GLEN MAWR - Janet and Jake Stackhouse thought they were in the clear whenever Muncy Creek, flowing behind their property a stone's throw from their living room, would turn nasty.
That's because the couple's model ranch-style house, which arrived 18 months before Tropical Storm Lee, was built on stilts 4 1/2 feet off the ground, resting on cinder block pillars. The pillars were driven into the ground and secured with rebar to strengthen the concrete.
Even if the creek overflowed its banks, surely it wouldn't rise to a level that would cause interior damage in the house they shared with their 22-year-old daughter, Courtney Bowers.
Janet Stackhouse, of Glen Mawr, stands near her house on cinder block pilings that has been elevated more after Tropical Storm Lee caused Muncy Creek, which is 60 feet behind her house, to flood and leave 10 inches of muck and water in her house. The new house and additional cinder blocks were added just before Christmas last year.
"In the year before, there were three or four times when the creek came over the bank, but it never came that high," Janet Stackhouse said recently.
The remnants of Tropical Storm Lee changed that. Though the couple thought their house high enough to be unreachable by the creek whenever it flooded, they found a harsh reality in Lee.
"We took in 10 inches of water throughout the house," she said, shocked the creek rose so high and so fast.
Before the flood, "we joked we were the house on stilts," she said, recalling the frightening night that the waters invaded her neighborhood.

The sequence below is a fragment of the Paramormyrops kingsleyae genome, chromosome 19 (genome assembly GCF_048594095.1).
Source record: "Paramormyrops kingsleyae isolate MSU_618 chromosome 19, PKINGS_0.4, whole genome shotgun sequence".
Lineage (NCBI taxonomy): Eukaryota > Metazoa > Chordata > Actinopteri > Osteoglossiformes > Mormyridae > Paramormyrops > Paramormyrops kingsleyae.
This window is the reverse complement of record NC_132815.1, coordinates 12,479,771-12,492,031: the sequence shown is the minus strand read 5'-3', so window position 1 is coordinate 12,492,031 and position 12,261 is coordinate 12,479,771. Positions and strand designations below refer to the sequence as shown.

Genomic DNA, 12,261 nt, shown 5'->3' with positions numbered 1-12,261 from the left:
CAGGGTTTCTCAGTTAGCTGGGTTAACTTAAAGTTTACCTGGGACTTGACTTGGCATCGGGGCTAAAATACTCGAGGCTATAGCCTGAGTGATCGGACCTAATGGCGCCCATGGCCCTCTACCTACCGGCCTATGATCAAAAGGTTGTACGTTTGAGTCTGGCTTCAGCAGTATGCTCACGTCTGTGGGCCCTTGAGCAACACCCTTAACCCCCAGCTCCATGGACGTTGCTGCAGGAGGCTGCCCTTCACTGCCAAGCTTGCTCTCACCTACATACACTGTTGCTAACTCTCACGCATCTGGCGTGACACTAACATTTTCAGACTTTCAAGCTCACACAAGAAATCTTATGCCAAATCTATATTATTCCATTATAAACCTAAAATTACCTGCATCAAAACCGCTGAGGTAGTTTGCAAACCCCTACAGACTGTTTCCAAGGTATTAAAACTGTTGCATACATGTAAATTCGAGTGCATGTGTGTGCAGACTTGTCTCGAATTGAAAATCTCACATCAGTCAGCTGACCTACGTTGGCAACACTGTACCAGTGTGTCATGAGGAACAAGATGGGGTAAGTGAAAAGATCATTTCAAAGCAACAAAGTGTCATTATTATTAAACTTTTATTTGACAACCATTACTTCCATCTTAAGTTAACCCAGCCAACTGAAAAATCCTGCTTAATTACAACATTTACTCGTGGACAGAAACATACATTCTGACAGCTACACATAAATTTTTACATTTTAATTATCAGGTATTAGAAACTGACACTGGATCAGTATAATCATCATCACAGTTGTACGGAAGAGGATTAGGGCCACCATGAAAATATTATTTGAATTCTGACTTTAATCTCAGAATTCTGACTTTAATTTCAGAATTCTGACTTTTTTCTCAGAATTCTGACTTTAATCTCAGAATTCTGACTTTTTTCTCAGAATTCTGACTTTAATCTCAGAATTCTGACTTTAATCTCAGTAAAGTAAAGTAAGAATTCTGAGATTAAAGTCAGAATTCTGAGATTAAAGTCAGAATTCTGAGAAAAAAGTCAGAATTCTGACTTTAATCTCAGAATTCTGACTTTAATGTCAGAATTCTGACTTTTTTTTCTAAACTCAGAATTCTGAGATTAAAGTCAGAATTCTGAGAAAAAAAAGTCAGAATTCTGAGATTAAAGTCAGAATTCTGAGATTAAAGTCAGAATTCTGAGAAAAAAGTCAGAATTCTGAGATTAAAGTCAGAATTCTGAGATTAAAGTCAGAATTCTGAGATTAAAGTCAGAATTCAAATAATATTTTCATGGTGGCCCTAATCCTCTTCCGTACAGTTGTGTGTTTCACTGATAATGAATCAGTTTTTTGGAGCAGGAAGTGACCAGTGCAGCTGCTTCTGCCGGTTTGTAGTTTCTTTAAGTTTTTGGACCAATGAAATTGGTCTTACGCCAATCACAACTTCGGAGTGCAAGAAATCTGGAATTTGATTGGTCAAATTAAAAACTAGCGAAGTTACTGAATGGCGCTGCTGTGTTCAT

"I could see neighbors from my front window in trouble. People were stranded in their homes."
Picture Rocks Volunteer Fire Department Chief Al Little led the rescue effort, insisting the emergency rescues would require assistance from the National Guard, which sent troops later that evening.
Firefighters tried to reach the Stackhouses by boat but the current was too swift.
"Once we saw the water recede in the house, I felt a calm come over me," she said.
The couple and Courtney waited three to four hours before Jake thought it was safe enough for them to walk to safety.
By then, it was 7 p.m., she said.
"Jake put a broom handle into the yard to see how deep it was," she said.
Water was lapping up on the last remaining front porch step.
They grabbed whatever clothes and necessities they needed and clutched their three pugs, carrying them on their shoulders, walking through the chest-deep water toward Route 220, where firefighters were waiting.
The Stackhouses were able to load materials in one of the vehicles that did not get flooded and got onto the highway, driving north to stay at a brother-in-law's home.
When they returned the next morning, they had lost two cars. The garage and the house were covered in mud.
"It was muck and mire," she said. "The floors were ruined."
Janet packed more clothes and her husband ripped up the floors and salvaged whatever materials were not impacted by the water.
In the weeks after they lived with relatives in Montgomery and Loyalsock Township and ordered another model home.
The flooded house was removed by truck and the new one arrived a week and a half before Christmas, Janet said.
"We moved in two days before Christmas," she said.
Once in the house, she acknowledged having a nice holiday but the flood had taken its financial and physical damage.
"I realized what we had gone through," Janet said.
The daunting task of unpacking what was in storage and replacing materials was a chore, she added.
Looking back, Stackhouse described how humbling it was to see the kindness and support of the community, including strangers who helped the family with finances.
"It opened my eyes," Janet said.
All of the kindness, including volunteer firefighters and neighbors, made her think how she won't hesitate should the need arise again.
"It's made me think about helping others when somebody is in need," she said. "I won't think twice."
As she talked about this trying year, she looked at the creek, which flowed low and lapped on exposed rocks.
She then looked back at her new house high on the stilts.
"You know, the creek never rose above its bank this year," Janet said. "It usually does that twice or three times a year."